Blowin’ In: Churning Memories
By Susan Mangan
One day in early summer, I sat enjoying the soft wind as it blew beneath the eaves of my front porch. As carefree as a child, I savored an ice cream pop the color of pale lavender. For a moment, the breeze paused in her course and a ruby-throated hummingbird hovered over an unruly mass of catmint bordering my footpath.
I sat statue-like while a still-life unfolded before my eyes. Cloaked in emerald silk, the hummingbird drank deeply of the lilac nectar. The flower was the exact hue of my then melting ice cream confection. The breeze resumed, as did my breath. Hummingbird and human, we were both satisfied with the simple delights of summer.
Summer affords each of us some opportunity for relaxation. I am compelled to savor the joys I have cherished since childhood, like the milky richness of an ice cream cone.
As children, my neighborhood cronies and I would shout, ”You scream, I scream, we all scream for ice cream!” Inevitably, the Good Humor van would travel down the street, or a kind mother would come swinging out with the bang of a screen door bearing bouquets of twin popsicles.
We would always vie for the best flavors: grape or cherry and leave the orange ices for later. Children are as greedy as the drunken hummingbird in midsummer.
As a girl, I spent many idyllic summers in the blistering heat of southern Missouri. My grandmother did not have air conditioning in her antique home. Fans and tall glasses of iced sweet tea provided welcome relief from any discomforts.
The heat didn’t prevent my cousin and me from running through the open fields like brown bear cubs at play. If we were good and didn’t set the water troughs overflowing or leave any gates open, our parents and older siblings treated us to Dairy Queen.
To this day, the smell of a DQ Brazier shop reminds me of my childhood. My grandmother Mim, however, made us the best treat of all – homemade peach ice cream.
Before the sun reached its sultry summit of heat, the mothers and children would travel to local orchards, blueberry and peach, to pick fresh fruit. Ripe and blushing, plump peaches weighed down the trees’ agile branches. The air smelled of nectar and hummed with fat bumblebees. Our quest was the same: a perfectly golden peach bursting with sweet juice.
Once home, my grandmother Mim would bring the old-fashioned ice cream churn up from the cellar. My mother and aunt would load the wooden barrel with coarse cut salt and ice. Dairy fresh cream and soft peaches slick with caramelized sugar would follow into the stainless vat.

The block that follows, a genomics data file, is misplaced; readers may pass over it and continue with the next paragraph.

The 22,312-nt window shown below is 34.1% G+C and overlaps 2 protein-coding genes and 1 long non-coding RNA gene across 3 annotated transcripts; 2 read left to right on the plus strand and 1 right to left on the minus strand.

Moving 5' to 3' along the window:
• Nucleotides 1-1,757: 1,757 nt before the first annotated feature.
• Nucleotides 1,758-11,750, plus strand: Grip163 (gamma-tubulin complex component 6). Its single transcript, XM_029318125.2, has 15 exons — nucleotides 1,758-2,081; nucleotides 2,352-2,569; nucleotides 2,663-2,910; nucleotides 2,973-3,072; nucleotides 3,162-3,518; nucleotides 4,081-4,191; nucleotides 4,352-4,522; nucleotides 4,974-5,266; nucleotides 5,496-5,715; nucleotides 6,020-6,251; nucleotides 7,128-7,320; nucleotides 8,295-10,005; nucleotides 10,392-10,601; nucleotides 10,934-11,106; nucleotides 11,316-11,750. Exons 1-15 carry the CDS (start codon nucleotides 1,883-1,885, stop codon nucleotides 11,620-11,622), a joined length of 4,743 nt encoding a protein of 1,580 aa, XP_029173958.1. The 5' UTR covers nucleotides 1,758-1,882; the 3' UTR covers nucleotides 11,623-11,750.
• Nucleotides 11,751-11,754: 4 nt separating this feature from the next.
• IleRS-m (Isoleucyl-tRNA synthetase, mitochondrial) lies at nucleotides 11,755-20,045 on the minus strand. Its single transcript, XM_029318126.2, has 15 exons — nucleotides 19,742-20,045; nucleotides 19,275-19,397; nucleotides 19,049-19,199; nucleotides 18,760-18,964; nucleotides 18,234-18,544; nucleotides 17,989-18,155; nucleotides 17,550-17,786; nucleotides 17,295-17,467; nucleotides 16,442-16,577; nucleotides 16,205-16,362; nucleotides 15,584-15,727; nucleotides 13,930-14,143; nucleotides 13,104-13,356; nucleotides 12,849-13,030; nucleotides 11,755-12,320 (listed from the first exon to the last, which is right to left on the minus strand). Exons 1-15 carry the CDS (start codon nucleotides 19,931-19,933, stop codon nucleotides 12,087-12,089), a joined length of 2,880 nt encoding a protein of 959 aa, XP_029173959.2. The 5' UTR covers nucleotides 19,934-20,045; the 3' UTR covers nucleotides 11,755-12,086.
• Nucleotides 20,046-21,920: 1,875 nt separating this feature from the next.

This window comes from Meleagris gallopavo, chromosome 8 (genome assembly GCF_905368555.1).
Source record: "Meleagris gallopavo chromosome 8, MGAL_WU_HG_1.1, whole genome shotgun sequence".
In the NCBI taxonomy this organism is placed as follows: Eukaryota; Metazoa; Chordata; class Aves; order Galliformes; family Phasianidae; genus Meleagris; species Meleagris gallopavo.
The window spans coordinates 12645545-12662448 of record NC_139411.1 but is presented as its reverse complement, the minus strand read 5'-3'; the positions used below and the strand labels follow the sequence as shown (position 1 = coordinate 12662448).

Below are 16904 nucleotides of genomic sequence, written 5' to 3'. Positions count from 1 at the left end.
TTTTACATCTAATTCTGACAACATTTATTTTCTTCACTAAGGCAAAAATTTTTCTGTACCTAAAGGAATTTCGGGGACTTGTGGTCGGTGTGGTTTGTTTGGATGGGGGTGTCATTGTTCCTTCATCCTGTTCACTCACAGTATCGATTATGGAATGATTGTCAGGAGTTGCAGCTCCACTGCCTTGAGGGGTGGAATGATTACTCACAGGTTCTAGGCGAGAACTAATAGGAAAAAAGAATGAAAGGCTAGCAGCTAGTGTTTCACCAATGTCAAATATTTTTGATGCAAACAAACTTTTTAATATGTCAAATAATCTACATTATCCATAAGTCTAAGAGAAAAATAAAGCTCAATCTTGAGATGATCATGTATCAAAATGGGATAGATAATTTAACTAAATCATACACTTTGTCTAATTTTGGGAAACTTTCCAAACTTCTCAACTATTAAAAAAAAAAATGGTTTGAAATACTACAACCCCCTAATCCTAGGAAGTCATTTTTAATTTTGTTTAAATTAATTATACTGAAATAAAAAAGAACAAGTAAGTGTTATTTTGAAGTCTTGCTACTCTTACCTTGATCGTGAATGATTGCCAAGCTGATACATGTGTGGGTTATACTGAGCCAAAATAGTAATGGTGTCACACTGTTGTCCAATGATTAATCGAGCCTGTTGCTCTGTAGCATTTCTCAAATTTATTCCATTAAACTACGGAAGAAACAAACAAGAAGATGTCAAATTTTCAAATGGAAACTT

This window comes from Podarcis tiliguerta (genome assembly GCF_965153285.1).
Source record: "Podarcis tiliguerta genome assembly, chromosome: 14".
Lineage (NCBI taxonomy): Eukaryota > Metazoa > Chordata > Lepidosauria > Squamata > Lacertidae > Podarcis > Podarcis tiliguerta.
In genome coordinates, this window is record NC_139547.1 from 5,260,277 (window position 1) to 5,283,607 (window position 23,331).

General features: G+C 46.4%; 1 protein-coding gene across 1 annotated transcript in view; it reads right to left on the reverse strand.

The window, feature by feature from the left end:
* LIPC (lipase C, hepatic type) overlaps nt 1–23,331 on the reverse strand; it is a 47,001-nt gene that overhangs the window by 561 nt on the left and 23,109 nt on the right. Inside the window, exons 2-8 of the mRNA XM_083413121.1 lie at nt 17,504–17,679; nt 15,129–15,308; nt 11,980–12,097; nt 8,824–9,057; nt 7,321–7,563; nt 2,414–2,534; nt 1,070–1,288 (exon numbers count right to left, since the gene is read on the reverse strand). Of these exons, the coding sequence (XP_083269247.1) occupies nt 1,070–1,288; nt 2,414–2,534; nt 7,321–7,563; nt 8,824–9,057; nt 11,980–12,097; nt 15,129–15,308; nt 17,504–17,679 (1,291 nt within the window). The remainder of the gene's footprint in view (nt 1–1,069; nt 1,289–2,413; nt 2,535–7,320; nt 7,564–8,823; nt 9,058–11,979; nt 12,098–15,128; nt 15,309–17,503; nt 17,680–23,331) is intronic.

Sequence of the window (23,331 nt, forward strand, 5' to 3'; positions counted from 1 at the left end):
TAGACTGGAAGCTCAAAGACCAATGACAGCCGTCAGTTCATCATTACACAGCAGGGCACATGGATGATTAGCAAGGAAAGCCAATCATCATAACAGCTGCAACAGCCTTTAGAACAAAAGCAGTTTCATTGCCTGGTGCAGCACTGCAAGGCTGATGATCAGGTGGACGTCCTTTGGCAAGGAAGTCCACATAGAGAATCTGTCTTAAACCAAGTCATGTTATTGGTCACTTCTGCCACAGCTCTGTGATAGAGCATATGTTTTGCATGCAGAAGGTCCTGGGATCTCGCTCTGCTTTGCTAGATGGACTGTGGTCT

In the shade of towering elm trees, Mim and her daughters would take turns cranking the ice cream maker, until the luscious concoction turned to smooth custard. After an early dinner of fried chicken and warm garden tomatoes, we would all feast on homemade peach cobbler and peach ice cream. Such is the stuff of dreams.
Ice cream is not just a fond dessert reminiscent of American childhood summers. My Irish mother-in-law loves to recall the vanilla cones she would receive as a treat after mass in town at Chamber’s shop, “with or without” a chocolate Cadbury Flake. Irish whipped ice cream is quite soft and not as cold or sweet as American ice cream, but is even richer to taste. Only happy cows fortunate enough to graze in meadows of clover and wildflowers could produce cream as pure as Irish cream.
Laura Calder, a Canadian cookbook author and cooking show personality, shares a delightful ice cream memory from her childhood. In the summer, led by her father, Laura and her family would pick wild strawberries in the woods surrounding her home.
When the baskets began to brim with tiny, crimson gems, her father would freeze the choicest fruits. On Christmas Eve, her father would churn wild strawberry ice cream for their dessert. Personally, I could not imagine a more perfect confection to celebrate the simple joys of comfort and home during the holidays.
Years before my daughter studied abroad in London, my youngest son and I traveled to this fascinating city for the World’s Irish Dancing Championship. How wonderful it was to have had the opportunity to visit Charles Dickens’ home in Bloomsbury with two of my three children!
What captured our interest the most was the juxtaposition of the ancient and the modern throughout the city. The Shard, an ultra-modern glass building, rises over the lumbering silhouette of the ancient Tower of London. Despite modern conveniences and stunning architecture, we mostly enjoyed our journey into the past.
As my son and I carefully climbed the narrow stone passageways of the Tower, it was easy to forget that we were surrounded by thousands of tourists on a brilliant spring day. The ghosts of the Tower and its bloody history ensnared our thoughts.
Near Tower Green, the site where numerous prisoners were put to death at the scaffold, a memorial was erected urging the “Gentle visitor, pause awhile. Where you stand death cut away the light of many days . . .” Fortunately for us, my son and I could leave the tragedy of history behind when we exited the Tower.
Outside the gates, we were able to satiate our hunger and ease our imaginings with nothing other than a refreshing ice cream cone. Ironically, there stood a Mr. Whippy ice cream truck proffering treats to 21st century tourists. Gladly, I handed over five pounds for two cones, quite thankful that it was not to be my last meal.
In the spirit of the great bards of England, if I could compose an ode or sonnet evoking my appreciation for a time-worn treat, it would most certainly be dedicated to the most inspiring of all confections, the ice cream cone.
*Sources Consulted: Calder, Laura. Dinner Chez Moi: The Fine Art of Feeding Friends. Toronto, Ontario, Canada: HarperCollins Publishers, 2011.
*Susan holds an MA in English from John Carroll University and an MAED from Baldwin-Wallace University. She may be contacted at firstname.lastname@example.org.